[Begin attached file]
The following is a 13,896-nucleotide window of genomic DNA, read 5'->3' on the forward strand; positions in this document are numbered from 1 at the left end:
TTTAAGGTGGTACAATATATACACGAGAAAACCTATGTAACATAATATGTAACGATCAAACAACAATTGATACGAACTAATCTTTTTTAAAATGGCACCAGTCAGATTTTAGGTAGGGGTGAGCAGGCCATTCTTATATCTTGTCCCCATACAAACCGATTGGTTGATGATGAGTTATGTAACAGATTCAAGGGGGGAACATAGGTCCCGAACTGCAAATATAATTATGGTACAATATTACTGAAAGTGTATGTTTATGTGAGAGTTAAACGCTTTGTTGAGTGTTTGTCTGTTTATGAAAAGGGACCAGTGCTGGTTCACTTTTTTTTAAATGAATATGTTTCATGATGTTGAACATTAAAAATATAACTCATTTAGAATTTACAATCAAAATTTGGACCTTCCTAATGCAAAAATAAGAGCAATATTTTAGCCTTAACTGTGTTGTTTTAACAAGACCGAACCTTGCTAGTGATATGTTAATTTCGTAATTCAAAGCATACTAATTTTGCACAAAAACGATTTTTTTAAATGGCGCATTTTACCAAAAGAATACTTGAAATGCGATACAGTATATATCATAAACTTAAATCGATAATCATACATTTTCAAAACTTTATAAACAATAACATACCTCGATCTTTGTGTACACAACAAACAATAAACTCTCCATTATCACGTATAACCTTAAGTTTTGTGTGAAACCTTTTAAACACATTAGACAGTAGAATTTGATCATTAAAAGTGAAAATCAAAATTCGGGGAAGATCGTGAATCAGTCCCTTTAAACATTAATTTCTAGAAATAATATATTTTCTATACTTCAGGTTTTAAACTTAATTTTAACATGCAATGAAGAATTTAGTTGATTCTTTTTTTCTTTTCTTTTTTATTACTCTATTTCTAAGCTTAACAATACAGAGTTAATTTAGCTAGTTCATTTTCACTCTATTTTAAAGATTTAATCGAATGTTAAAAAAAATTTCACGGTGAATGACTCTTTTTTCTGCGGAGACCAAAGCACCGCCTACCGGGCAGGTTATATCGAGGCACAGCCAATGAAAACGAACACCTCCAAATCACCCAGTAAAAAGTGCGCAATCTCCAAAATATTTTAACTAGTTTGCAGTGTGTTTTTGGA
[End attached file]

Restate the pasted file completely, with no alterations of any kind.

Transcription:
The following is a 13,896-nucleotide window of genomic DNA, read 5'->3' on the forward strand; positions in this document are numbered from 1 at the left end:
TTTAAGGTGGTACAATATATACACGAGAAAACCTATGTAACATAATATGTAACGATCAAACAACAATTGATACGAACTAATCTTTTTTAAAATGGCACCAGTCAGATTTTAGGTAGGGGTGAGCAGGCCATTCTTATATCTTGTCCCCATACAAACCGATTGGTTGATGATGAGTTATGTAACAGATTCAAGGGGGGAACATAGGTCCCGAACTGCAAATATAATTATGGTACAATATTACTGAAAGTGTATGTTTATGTGAGAGTTAAACGCTTTGTTGAGTGTTTGTCTGTTTATGAAAAGGGACCAGTGCTGGTTCACTTTTTTTTAAATGAATATGTTTCATGATGTTGAACATTAAAAATATAACTCATTTAGAATTTACAATCAAAATTTGGACCTTCCTAATGCAAAAATAAGAGCAATATTTTAGCCTTAACTGTGTTGTTTTAACAAGACCGAACCTTGCTAGTGATATGTTAATTTCGTAATTCAAAGCATACTAATTTTGCACAAAAACGATTTTTTTAAATGGCGCATTTTACCAAAAGAATACTTGAAATGCGATACAGTATATATCATAAACTTAAATCGATAATCATACATTTTCAAAACTTTATAAACAATAACATACCTCGATCTTTGTGTACACAACAAACAATAAACTCTCCATTATCACGTATAACCTTAAGTTTTGTGTGAAACCTTTTAAACACATTAGACAGTAGAATTTGATCATTAAAAGTGAAAATCAAAATTCGGGGAAGATCGTGAATCAGTCCCTTTAAACATTAATTTCTAGAAATAATATATTTTCTATACTTCAGGTTTTAAACTTAATTTTAACATGCAATGAAGAATTTAGTTGATTCTTTTTTTCTTTTCTTTTTTATTACTCTATTTCTAAGCTTAACAATACAGAGTTAATTTAGCTAGTTCATTTTCACTCTATTTTAAAGATTTAATCGAATGTTAAAAAAAATTTCACGGTGAATGACTCTTTTTTCTGCGGAGACCAAAGCACCGCCTACCGGGCAGGTTATATCGAGGCACAGCCAATGAAAACGAACACCTCCAAATCACCCAGTAAAAAGTGCGCAATCTCCAAAATATTTTAACTAGTTTGCAGTGTGTTTTTGGA